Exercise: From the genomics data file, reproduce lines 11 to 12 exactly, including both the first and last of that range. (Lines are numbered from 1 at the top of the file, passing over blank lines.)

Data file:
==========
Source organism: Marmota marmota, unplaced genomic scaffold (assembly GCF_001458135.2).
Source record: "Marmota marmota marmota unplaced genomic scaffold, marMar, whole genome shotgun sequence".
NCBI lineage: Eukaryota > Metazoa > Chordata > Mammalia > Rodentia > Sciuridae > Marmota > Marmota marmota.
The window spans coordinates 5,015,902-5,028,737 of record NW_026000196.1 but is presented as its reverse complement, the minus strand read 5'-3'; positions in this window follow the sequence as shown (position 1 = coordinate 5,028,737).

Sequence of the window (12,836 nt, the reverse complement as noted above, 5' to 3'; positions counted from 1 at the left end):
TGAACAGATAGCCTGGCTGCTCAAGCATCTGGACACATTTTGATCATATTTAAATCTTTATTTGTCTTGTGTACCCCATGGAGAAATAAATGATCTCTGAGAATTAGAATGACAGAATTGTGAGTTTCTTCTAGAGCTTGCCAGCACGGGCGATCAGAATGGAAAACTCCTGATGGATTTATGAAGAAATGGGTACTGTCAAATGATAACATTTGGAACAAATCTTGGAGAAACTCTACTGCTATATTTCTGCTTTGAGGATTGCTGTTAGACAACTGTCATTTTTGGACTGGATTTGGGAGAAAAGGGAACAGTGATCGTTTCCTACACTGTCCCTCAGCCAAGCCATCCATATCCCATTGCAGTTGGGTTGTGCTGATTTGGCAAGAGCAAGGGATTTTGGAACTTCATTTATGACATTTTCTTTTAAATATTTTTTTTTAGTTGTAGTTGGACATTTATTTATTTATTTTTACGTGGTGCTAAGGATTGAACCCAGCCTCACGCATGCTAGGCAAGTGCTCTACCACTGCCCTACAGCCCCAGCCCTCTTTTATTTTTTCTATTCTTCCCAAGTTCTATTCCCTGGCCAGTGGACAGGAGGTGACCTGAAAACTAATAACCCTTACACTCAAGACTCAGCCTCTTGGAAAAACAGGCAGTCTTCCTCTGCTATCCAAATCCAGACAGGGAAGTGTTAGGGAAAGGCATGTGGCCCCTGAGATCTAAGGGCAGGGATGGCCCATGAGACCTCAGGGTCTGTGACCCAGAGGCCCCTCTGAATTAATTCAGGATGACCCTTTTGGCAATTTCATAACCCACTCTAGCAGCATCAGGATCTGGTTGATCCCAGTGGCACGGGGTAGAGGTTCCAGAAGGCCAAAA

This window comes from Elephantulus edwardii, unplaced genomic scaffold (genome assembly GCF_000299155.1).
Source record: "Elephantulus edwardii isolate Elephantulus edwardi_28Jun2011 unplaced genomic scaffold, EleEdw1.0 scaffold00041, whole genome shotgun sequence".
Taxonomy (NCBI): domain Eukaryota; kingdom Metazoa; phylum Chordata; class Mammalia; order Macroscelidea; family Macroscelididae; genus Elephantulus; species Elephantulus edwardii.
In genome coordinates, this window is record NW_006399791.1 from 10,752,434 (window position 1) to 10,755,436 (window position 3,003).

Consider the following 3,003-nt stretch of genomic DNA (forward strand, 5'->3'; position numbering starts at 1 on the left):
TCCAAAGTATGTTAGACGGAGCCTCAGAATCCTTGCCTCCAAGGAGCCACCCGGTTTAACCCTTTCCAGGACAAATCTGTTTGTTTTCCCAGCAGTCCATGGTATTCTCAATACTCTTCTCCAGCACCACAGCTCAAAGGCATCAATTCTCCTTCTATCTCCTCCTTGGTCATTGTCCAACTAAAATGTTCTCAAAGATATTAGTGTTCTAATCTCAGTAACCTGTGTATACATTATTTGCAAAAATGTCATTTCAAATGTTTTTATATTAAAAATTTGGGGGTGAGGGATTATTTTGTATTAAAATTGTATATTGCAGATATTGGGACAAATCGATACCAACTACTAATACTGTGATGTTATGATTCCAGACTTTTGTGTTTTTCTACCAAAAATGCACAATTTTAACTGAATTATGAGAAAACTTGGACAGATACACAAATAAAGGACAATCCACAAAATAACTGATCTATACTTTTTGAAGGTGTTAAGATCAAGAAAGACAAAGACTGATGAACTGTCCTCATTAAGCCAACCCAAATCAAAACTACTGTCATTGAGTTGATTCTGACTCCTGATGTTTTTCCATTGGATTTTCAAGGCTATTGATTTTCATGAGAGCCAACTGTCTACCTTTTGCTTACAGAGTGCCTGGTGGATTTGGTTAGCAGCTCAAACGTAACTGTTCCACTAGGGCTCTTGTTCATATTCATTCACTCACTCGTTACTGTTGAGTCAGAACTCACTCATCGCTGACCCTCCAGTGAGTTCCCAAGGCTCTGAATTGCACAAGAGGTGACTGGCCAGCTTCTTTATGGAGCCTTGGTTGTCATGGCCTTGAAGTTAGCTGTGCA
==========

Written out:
Consider the following 3,003-nt stretch of genomic DNA (forward strand, 5'->3'; position numbering starts at 1 on the left):
TCCAAAGTATGTTAGACGGAGCCTCAGAATCCTTGCCTCCAAGGAGCCACCCGGTTTAACCCTTTCCAGGACAAATCTGTTTGTTTTCCCAGCAGTCCATGGTATTCTCAATACTCTTCTCCAGCACCACAGCTCAAAGGCATCAATTCTCCTTCTATCTCCTCCTTGGTCATTGTCCAACTAAAATGTTCTCAAAGATATTAGTGTTCTAATCTCAGTAACCTGTGTATACATTATTTGCAAAAATGTCATTTCAAATGTTTTTATATTAAAAATTTGGGGGTGAGGGATTATTTTGTATTAAAATTGTATATTGCAGATATTGGGACAAATCGATACCAACTACTAATACTGTGATGTTATGATTCCAGACTTTTGTGTTTTTCTACCAAAAATGCACAATTTTAACTGAATTATGAGAAAACTTGGACAGATACACAAATAAAGGACAATCCACAAAATAACTGATCTATACTTTTTGAAGGTGTTAAGATCAAGAAAGACAAAGACTGATGAACTGTCCTCATTAAGCCAACCCAAATCAAAACTACTGTCATTGAGTTGATTCTGACTCCTGATGTTTTTCCATTGGATTTTCAAGGCTATTGATTTTCATGAGAGCCAACTGTCTACCTTTTGCTTACAGAGTGCCTGGTGGATTTGGTTAGCAGCTCAAACGTAACTGTTCCACTAGGGCTCTTGTTCATATTCATTCACTCACTCGTTACTGTTGAGTCAGAACTCACTCATCGCTGACCCTCCAGTGAGTTCCCAAGGCTCTGAATTGCACAAGAGGTGACTGGCCAGCTTCTTTATGGAGCCTTGGTTGTCATGGCCTTGAAGTTAGCTGTGCA